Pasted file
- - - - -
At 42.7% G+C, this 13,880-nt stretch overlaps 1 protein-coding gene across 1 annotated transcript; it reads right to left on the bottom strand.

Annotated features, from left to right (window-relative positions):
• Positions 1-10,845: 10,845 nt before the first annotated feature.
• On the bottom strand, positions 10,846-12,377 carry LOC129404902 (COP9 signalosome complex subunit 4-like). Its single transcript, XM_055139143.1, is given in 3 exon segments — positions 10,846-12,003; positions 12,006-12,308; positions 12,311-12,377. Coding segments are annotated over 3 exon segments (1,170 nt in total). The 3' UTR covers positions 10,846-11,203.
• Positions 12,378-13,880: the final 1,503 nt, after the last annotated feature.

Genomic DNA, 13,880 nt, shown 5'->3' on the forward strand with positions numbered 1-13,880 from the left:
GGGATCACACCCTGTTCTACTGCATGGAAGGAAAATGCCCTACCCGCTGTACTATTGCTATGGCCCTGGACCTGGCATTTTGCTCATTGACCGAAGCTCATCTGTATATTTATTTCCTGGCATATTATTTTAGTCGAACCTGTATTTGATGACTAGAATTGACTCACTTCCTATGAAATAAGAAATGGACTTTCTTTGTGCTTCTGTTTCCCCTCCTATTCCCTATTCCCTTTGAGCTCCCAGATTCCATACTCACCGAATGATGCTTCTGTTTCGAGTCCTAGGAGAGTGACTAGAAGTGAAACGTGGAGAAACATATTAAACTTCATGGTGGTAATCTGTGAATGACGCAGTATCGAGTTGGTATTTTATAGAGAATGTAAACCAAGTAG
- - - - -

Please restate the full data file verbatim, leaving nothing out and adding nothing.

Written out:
At 42.7% G+C, this 13,880-nt stretch overlaps 1 protein-coding gene across 1 annotated transcript; it reads right to left on the bottom strand.

Annotated features, from left to right (window-relative positions):
• Positions 1-10,845: 10,845 nt before the first annotated feature.
• On the bottom strand, positions 10,846-12,377 carry LOC129404902 (COP9 signalosome complex subunit 4-like). Its single transcript, XM_055139143.1, is given in 3 exon segments — positions 10,846-12,003; positions 12,006-12,308; positions 12,311-12,377. Coding segments are annotated over 3 exon segments (1,170 nt in total). The 3' UTR covers positions 10,846-11,203.
• Positions 12,378-13,880: the final 1,503 nt, after the last annotated feature.

Genomic DNA, 13,880 nt, shown 5'->3' on the forward strand with positions numbered 1-13,880 from the left:
GGGATCACACCCTGTTCTACTGCATGGAAGGAAAATGCCCTACCCGCTGTACTATTGCTATGGCCCTGGACCTGGCATTTTGCTCATTGACCGAAGCTCATCTGTATATTTATTTCCTGGCATATTATTTTAGTCGAACCTGTATTTGATGACTAGAATTGACTCACTTCCTATGAAATAAGAAATGGACTTTCTTTGTGCTTCTGTTTCCCCTCCTATTCCCTATTCCCTTTGAGCTCCCAGATTCCATACTCACCGAATGATGCTTCTGTTTCGAGTCCTAGGAGAGTGACTAGAAGTGAAACGTGGAGAAACATATTAAACTTCATGGTGGTAATCTGTGAATGACGCAGTATCGAGTTGGTATTTTATAGAGAATGTAAACCAAGTAG